Friday, 14 February 2014

Girl in a Green Gown - Carola Hicks

The 'girl' is the woman in the National Gallery's most popular painting, The Arnolifini Marriage  by Jan van Eyck.  Here, Hicks intersperses scrutiny of the painting itself with its history.  It is a smart technique which keeps the tone light and allows a rolling narrative to develop.  It's hard to be critical, because Hicks died as the work was being readied for publication.  I like to think that a further revision, pushing deeper into the fundamental mysteries of the work, would have produced a landmark study.

The mysteries in question are: who are the people depicted (Hicks just accepts it is Giovanni Arnolfini and his wife without any real airing of the arguments; and in my view she has plumped for the wrong Giovanni and thus the wrong wife); what made van Eyck, painter of altarpieces and the occasional stand-alone portrait, invent the curious notion of the double portrait (and, indeed, is it actually a portrait as such, or a compilation of elements?); and who are the people seen in the mirror?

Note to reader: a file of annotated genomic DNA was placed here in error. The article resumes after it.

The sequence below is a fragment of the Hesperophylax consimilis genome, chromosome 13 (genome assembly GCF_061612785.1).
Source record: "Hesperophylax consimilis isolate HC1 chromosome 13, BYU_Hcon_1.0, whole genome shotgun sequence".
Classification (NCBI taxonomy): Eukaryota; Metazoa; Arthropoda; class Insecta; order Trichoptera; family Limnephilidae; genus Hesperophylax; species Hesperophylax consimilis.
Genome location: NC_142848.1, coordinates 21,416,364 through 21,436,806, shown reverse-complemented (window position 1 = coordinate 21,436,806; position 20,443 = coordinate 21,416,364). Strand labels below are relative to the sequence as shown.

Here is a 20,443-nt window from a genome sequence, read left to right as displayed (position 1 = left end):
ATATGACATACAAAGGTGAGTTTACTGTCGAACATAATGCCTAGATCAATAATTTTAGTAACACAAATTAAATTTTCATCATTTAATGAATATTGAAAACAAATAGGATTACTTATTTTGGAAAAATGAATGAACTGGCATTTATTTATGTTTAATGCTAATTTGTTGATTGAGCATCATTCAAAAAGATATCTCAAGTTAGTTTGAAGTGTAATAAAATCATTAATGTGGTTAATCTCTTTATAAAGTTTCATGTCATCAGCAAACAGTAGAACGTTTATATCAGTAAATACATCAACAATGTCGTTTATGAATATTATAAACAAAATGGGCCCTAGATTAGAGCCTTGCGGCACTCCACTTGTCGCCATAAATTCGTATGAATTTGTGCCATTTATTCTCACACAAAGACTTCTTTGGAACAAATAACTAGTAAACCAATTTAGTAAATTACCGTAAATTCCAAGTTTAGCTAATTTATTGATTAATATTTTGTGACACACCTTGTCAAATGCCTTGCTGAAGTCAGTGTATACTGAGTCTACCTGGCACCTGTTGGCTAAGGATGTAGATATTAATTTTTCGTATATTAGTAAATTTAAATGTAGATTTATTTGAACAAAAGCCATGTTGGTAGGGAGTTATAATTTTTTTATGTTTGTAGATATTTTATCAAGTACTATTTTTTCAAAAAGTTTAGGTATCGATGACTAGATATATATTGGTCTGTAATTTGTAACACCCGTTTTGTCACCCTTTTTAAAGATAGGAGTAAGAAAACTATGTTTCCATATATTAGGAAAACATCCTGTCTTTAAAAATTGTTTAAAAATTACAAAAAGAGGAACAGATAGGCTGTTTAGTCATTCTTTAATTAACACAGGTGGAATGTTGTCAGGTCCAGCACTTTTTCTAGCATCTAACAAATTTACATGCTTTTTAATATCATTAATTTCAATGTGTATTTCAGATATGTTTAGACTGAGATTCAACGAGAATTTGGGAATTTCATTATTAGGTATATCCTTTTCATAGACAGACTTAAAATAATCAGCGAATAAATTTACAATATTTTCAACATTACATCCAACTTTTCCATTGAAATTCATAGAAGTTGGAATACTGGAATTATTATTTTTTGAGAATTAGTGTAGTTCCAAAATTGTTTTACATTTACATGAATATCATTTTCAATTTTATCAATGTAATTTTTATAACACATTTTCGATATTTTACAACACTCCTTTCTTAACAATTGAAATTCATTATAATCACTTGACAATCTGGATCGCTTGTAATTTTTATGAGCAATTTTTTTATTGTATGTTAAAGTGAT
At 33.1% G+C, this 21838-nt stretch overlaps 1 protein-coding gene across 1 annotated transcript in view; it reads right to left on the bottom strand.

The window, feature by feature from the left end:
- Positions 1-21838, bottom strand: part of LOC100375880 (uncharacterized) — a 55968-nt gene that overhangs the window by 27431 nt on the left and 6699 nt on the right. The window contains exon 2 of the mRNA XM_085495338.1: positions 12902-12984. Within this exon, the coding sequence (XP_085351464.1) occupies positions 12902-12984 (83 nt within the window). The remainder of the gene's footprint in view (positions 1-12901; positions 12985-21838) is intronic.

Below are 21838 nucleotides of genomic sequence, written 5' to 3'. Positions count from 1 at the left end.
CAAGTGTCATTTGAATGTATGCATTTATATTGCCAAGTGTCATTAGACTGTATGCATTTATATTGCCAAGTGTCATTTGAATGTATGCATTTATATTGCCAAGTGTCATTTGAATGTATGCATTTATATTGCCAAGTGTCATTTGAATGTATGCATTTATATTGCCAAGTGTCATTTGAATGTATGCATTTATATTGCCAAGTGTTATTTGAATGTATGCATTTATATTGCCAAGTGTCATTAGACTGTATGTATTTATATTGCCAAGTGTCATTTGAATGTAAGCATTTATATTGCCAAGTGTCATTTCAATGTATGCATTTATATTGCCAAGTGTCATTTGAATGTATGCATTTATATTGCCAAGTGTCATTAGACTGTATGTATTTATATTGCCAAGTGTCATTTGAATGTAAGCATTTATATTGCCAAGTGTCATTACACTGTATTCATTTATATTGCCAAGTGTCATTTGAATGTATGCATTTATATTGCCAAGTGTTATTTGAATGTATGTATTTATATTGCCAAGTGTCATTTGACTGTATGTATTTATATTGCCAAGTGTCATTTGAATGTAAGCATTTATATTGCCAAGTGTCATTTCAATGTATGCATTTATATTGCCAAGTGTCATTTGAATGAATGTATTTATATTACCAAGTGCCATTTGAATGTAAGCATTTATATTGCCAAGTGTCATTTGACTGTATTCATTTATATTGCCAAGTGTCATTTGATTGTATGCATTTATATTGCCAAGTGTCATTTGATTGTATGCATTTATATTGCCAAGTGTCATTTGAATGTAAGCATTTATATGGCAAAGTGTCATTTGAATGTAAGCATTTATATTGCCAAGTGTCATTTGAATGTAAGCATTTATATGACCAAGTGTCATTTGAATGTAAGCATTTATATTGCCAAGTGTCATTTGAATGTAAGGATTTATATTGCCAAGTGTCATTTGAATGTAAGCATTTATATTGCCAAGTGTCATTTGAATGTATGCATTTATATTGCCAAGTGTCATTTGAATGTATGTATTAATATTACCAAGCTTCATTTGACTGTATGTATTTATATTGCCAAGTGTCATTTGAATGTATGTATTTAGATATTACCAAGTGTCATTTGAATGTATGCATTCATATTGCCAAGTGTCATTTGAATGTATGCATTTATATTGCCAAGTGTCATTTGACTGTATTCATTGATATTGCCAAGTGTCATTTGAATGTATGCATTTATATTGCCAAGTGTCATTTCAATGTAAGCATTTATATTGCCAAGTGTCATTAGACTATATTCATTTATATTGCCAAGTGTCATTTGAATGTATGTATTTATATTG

The lack of a biographical sketch of van Eyck is a big mistake.  He's not the best documented painter who ever lived but there is more known about him than is included here.  I would also have liked something about his contemporaries, van der Weyden, Campin and Petrus Cristus, all of whom echoed (or were echoed in) The Arnolifini Marriage in their work.

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